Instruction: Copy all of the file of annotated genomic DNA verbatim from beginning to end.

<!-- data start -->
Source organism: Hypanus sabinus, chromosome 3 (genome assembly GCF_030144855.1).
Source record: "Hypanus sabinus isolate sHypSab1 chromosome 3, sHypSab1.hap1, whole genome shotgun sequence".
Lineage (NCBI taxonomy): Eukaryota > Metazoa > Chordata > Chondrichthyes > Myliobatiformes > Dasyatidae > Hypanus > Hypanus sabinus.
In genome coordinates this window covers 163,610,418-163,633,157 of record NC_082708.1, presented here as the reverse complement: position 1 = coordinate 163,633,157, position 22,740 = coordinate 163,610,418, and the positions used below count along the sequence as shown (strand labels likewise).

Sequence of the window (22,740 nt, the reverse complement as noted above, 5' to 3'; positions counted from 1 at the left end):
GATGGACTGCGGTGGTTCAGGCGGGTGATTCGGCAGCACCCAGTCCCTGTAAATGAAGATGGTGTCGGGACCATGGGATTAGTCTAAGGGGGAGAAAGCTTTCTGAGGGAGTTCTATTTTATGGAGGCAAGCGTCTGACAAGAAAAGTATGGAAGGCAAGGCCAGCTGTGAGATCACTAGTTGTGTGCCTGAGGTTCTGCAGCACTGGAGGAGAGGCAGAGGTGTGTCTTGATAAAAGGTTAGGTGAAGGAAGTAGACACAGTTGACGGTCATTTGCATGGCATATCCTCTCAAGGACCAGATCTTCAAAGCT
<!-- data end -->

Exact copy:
Source organism: Hypanus sabinus, chromosome 3 (genome assembly GCF_030144855.1).
Source record: "Hypanus sabinus isolate sHypSab1 chromosome 3, sHypSab1.hap1, whole genome shotgun sequence".
Lineage (NCBI taxonomy): Eukaryota > Metazoa > Chordata > Chondrichthyes > Myliobatiformes > Dasyatidae > Hypanus > Hypanus sabinus.
In genome coordinates this window covers 163,610,418-163,633,157 of record NC_082708.1, presented here as the reverse complement: position 1 = coordinate 163,633,157, position 22,740 = coordinate 163,610,418, and the positions used below count along the sequence as shown (strand labels likewise).

Sequence of the window (22,740 nt, the reverse complement as noted above, 5' to 3'; positions counted from 1 at the left end):
GATGGACTGCGGTGGTTCAGGCGGGTGATTCGGCAGCACCCAGTCCCTGTAAATGAAGATGGTGTCGGGACCATGGGATTAGTCTAAGGGGGAGAAAGCTTTCTGAGGGAGTTCTATTTTATGGAGGCAAGCGTCTGACAAGAAAAGTATGGAAGGCAAGGCCAGCTGTGAGATCACTAGTTGTGTGCCTGAGGTTCTGCAGCACTGGAGGAGAGGCAGAGGTGTGTCTTGATAAAAGGTTAGGTGAAGGAAGTAGACACAGTTGACGGTCATTTGCATGGCATATCCTCTCAAGGACCAGATCTTCAAAGCT